Many ordinary Yemenis—schooled in the cynicism of Yemeni politics—believe that their government could have killed or even captured Mr. Awlaki at any time, and chose to do so only now for political reasons.
But in fact, the Yemeni security services, many trained by American Special Forces soldiers, appear to have pursued Mr. Awlaki for almost two years in a hunt that was often hindered by the shifting allegiances of Yemen’s tribes and the deep unpopularity of Mr. Saleh’s government.
In 2009 and 2010, Mr. Awlaki seems to have been mostly in the southern heartland of his own powerful tribe, the Awaliq, where killing him would have been politically costly for the government, and capturing him nearly impossible. The area where Mr. Awlaki was finally killed, in the remote north, did not afford him the same tribal protection. There are also many tribal leaders in the far north who receive stipends from Saudi Arabia—the terrorist group’s chief target—and who would therefore have had more motive to assist in killing him.
The hunt for Mr. Awlaki has involved some close calls, including the failed American drone strike in May, and the previously unreported operation in the Yemeni village. Yemen’s elite counterterrorism commandos, backed by weapons from Yemen’s regular armed forces, formed a ring around the town as commanders began negotiating with local leaders to hand Mr. Awlaki over, said one member of the unit.
“We stayed a whole week, but the villagers were supporting him,” said the counterterrorism officer, who is not authorized to speak on the record. “The local people began firing on us, and we fired back, and while it was happening, they helped him to escape.”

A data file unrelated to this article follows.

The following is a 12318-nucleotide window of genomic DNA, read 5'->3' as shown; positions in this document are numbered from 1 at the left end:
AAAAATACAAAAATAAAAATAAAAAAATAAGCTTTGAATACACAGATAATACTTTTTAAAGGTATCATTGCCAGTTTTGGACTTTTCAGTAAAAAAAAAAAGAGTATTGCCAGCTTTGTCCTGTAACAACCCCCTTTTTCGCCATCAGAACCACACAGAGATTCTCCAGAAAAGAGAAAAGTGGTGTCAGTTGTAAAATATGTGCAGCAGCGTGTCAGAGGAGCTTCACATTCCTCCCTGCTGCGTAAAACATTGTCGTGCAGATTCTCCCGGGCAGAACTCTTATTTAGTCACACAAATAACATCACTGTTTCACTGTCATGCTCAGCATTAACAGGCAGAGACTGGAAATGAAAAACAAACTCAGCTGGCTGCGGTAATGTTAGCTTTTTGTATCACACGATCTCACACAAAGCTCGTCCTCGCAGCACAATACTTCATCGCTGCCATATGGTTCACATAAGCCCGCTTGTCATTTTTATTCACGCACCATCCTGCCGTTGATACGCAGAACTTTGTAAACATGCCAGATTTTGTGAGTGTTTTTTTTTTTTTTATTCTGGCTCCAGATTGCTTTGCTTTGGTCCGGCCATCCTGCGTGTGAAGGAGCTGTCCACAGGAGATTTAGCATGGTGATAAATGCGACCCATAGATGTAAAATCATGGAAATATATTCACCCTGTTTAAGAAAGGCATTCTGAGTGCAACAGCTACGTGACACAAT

Yemen’s political crisis has seriously hampered counterterrorism efforts, and may have slowed down the hunt for Mr. Awlaki. In May and June, armed jihadists overran two towns in southern Yemen, beating back the army brigades in the area and penning one of them behind the walls of its base for two months.
The elite counterterrorism unit was not deployed until August, because of fears of civil war in the capital. Eventually, the unit regained control of the city of Zinjibar, but the counterterrorism officer, who took part in the fight, said the militant forces appeared to have expanded during Yemen’s crisis, with recruits from Somalia and several Arab countries.
Fresh information about Mr. Awlaki’s location surfaced about three weeks ago, allowing the C.I.A. to track him in earnest, waiting for an opportunity to strike with minimal risks to civilians, American officials said.
A senior American military official who monitors Yemen closely said Mr. Awlaki’s death would send an important message to the surviving leaders and foot soldiers in the Qaeda affiliate. “It’s critically important,” the senior official said. “It sets a sense of doom for the rest of them. Getting Awlaki, given his tight operational security, increases the sense of fear. It’s hard for them to attack when they’re trying to protect their own back side.”
But some Islamist figures said Mr. Awlaki’s status could be elevated to that of a martyr. Anjem Choudhry, an Islamic scholar in London, said, “The death of Sheik Anwar al-Awlaki will merely motivate the Muslim youth to struggle harder against the enemies of Islam and Muslims.”
He added, “I would say his death has made him more popular.”